Reverse SSH to twart over-zealous firewalls

I guess it is not very uncommon, since it has happened twice to me, in two sites I have worked. “Over-cautious” sysadmins decide that the University, Institute, Corporation, or whatever, would be safer if connections to the [[LAN]] from outside of it were banned, including the [[Secure Shell|port 22]]. In an effort to avoid making security trample service (how considerate!) the usual solution to allow remote conection is to use [[VPN]].

While VPN might have some advantages over SSH, I prefer the latter by far, and don’t think a proper SSH setup has any lack of security, specially comparing to poorly implemented VPNs. For example, I would never trust something as vital as VPN software to a private company, yet most popular VPNs are proprietary (at least the University of the Basque Country uses the Cisco VPN). It is at least paradoxical that a free and open SSH implementation as e.g. [[OpenSSH]], tested in such a throughout way, and for so long, is dumped, and a black-box solution developed by a profit-driven organization is used instead.

But I digress. I am not interesting in justifying why I want SSH. What I want to show here is a trick I learned reading Esentially, allows one to connect (with SSH) from machine A to machine B, even if machine B has all ports closed (so SSH-ing using another port would be useless either).

The idea (see below) is to connect from machine B to A, which is allowed (and is also the exact reverse of what we actually want to do), in a way that opens a canal for a “reverse” connection from A to B:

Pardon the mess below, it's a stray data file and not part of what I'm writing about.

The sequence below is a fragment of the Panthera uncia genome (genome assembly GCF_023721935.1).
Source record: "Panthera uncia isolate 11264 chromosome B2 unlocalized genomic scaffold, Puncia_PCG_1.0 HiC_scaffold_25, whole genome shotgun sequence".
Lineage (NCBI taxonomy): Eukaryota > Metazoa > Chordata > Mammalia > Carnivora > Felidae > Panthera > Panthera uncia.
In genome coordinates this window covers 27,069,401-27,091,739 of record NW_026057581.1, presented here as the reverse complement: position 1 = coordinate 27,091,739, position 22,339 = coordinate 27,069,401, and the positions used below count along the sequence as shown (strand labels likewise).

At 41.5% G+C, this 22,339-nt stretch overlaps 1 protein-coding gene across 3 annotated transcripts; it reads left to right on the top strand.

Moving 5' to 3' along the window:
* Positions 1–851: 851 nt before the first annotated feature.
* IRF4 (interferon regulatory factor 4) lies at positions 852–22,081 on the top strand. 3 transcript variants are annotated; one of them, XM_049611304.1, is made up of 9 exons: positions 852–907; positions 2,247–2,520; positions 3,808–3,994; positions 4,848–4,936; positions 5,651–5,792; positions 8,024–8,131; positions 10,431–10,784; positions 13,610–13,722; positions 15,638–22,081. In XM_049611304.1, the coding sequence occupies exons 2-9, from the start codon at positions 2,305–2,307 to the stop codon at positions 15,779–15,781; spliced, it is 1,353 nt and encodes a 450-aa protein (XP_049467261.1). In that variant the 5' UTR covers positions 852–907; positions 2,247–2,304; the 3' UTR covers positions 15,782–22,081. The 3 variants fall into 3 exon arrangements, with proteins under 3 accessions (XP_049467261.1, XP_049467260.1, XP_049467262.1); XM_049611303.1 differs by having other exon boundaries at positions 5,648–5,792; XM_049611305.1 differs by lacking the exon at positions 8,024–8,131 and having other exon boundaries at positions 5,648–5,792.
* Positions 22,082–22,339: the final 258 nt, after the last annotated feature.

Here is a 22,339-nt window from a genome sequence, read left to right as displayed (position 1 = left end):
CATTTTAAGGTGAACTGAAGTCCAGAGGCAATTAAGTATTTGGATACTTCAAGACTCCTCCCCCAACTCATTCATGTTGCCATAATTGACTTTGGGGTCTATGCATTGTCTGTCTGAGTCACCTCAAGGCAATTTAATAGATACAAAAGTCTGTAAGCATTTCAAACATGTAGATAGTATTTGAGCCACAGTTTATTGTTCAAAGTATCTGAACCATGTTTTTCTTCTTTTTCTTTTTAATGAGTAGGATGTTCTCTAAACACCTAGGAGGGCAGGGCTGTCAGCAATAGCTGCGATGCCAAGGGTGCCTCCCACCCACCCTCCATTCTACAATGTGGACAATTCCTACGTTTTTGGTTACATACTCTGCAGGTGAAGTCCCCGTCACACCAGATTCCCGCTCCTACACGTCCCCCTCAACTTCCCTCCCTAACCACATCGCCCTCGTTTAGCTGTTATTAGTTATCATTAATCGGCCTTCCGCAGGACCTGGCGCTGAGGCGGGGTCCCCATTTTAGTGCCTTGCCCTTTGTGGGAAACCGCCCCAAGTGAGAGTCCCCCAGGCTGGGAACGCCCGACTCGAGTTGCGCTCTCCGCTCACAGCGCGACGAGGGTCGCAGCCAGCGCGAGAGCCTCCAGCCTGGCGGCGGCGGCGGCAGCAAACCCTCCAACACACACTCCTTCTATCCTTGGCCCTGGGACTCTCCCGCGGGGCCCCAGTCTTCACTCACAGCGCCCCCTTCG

(In machine_B)
% ssh -R 1234:localhost:22 username_in_A@machine_A

Then we will be able to use port 1234 (or whatever port we specify in the ssh -R command above) in machine A to connect to machine B, as long as the original ssh -R holds:

(In machine_A)
% ssh username_in_B@localhost -p 1234

The picture shows it better:

SSHing from A to B (dashed red arrow) is disallowed, but the reverse (in black) is not. The ssh -R command line (see code above), opens up the link between ports 22 and 1234 (two-headed black arrow), so that a ssh -p to port 1234 in machine A will redirect us to machine B. If we are asked for a password (at the ssh -p stage), they are requesting the one for machine B, since we are being redirected to machine B.

Please, recall that the above recipe is no less secure than a regular SSH from A to B (if it were allowed), since anyone SSHing to port 1234 in machine A will be automatically redirected to machine B, but undergoing the same security checks as usual (password, public/private key…). Note also that I am talking about what is possible, not necessarily desirable or comfortable. It’s just another tool if you want to use it.

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